Thursday, September 30, 2004

I don't know where I'm a gonna go when the volcano blow

Yes, Mt. St. Helens is acting up again. I guess that’s what we get for feeling all superior to Florida recently in the natural disaster department. They’re saying there’s a 70% chance of a smallish eruption in the next few days. Nowhere near as major as the 1980 eruption. Actual rock debris, etc. wouldn’t make it much further outside the crater. . They say 3 miles tops. But they’ve closed the mountain to climbers and have closed hiking trails near the top. Roads are still open and the observatories are still open to the public. Some of my co-workers are talking about heading up there to rubberneck. But the closest observatory, Johnston Ridge is only 5 miles away. Since I don’t think Pele or whatever volcano gods you worship care much about mortal distances of measurement, I’m not going to trust them to honor that theoretic 2 miles of a safety buffer. So I think for now I’ll just monitor the situation from the webcam , thankyouverymuch.

The other reason folks are more excited than worried about the possibility of an eruption is the time of the year. If this were May, when the 'Big One' occurred, you might see some panic about possible mudflows/ lahars like we saw back then. These were, in fact the primary agents of death and destruction. But if you go to the webcam, you'll notice the mountain is basically bare rock right now. No snow except a small glacier in the crater. If it were springtime, however the entire mountain would be covered in snow. Snow that might very well MELT very quickly. And be superheated by pyroclastic flows coming down the mountain to create a very nasty mudbath. So, anyway - no flows of either the mud or pyroclastic varieties are expected.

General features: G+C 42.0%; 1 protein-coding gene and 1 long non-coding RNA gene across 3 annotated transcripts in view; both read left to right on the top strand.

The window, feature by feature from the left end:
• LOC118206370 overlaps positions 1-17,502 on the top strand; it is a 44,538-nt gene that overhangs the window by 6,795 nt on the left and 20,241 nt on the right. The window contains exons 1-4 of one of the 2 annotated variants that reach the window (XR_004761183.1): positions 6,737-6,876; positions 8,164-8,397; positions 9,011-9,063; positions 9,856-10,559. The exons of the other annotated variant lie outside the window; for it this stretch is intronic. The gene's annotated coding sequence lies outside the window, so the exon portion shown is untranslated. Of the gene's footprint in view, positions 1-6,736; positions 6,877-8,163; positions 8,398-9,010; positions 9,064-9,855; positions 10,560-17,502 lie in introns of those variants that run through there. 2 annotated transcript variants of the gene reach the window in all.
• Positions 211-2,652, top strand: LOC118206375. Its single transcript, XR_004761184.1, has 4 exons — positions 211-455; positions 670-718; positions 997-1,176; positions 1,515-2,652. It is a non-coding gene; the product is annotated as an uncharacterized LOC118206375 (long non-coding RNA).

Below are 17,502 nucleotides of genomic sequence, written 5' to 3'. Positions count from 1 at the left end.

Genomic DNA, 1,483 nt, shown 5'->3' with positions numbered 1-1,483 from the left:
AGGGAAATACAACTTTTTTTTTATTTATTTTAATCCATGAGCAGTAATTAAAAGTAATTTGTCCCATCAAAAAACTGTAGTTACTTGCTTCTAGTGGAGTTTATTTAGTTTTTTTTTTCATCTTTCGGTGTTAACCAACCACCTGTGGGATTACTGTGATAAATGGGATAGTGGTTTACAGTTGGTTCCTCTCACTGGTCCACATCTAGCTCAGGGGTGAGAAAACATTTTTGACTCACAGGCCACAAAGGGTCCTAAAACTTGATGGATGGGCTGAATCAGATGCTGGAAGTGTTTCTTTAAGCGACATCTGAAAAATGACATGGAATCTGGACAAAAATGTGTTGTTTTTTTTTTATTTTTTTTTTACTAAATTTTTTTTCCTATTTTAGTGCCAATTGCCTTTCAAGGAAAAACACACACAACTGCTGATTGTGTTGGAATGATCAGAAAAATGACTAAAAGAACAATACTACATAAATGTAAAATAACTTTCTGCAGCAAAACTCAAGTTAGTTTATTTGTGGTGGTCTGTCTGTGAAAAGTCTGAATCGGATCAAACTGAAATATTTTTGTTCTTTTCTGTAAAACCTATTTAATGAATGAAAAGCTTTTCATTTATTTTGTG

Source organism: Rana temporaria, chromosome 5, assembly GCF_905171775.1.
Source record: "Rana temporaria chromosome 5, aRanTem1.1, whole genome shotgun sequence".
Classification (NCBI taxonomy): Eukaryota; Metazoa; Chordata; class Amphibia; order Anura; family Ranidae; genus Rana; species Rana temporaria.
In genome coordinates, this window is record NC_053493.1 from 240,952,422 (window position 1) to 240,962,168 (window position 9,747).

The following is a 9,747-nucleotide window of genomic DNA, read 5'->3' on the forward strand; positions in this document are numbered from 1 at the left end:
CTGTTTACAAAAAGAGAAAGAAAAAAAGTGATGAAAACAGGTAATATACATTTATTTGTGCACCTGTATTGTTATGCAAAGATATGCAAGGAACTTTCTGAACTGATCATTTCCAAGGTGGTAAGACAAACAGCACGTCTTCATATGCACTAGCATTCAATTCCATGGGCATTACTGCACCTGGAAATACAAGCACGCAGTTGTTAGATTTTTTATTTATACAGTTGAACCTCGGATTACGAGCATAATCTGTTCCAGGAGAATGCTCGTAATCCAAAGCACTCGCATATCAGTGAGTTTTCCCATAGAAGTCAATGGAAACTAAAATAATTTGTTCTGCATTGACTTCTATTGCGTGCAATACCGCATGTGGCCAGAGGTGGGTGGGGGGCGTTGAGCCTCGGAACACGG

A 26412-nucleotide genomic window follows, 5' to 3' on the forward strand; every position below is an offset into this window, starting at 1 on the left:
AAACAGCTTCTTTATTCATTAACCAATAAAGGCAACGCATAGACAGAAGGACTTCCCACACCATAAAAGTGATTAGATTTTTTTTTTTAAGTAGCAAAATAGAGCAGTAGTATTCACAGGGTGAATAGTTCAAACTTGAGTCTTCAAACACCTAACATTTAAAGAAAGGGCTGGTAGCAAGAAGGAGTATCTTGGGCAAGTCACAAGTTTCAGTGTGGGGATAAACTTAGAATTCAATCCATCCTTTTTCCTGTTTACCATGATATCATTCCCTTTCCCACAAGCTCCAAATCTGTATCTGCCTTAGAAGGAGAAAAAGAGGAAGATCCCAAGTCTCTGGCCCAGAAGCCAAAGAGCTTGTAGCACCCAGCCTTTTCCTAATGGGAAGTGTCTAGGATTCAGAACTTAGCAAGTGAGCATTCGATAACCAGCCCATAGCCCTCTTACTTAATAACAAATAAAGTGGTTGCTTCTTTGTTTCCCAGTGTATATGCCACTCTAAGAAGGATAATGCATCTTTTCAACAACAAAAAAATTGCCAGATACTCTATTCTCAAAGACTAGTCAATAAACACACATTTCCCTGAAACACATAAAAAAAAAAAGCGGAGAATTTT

If there is an eruption they say the ash fallout wouldn’t go further than ten miles or so, but just in case, the mayor of Portland today advised folks to get to gether an emergency kit with water, etc. for 3 days. And most importantly, uber-stylish breathing masks . You think Michael Jackson was the trendsetter in that department? Think again. Folks in the NW sported these lovelies for up to a week after the first eruption in 1980. I think we'll be ready, just on the remote chance something happens. Curt has already been dispatched to the local Ace to pick up the masks and is preparing water. Now, I'm boning up on this handy-dandy "What to Do If A Volcano Erupts" guide from the USGS.

Keep it tuned right here, folks for the most up to the minute volcano commentary on the web!

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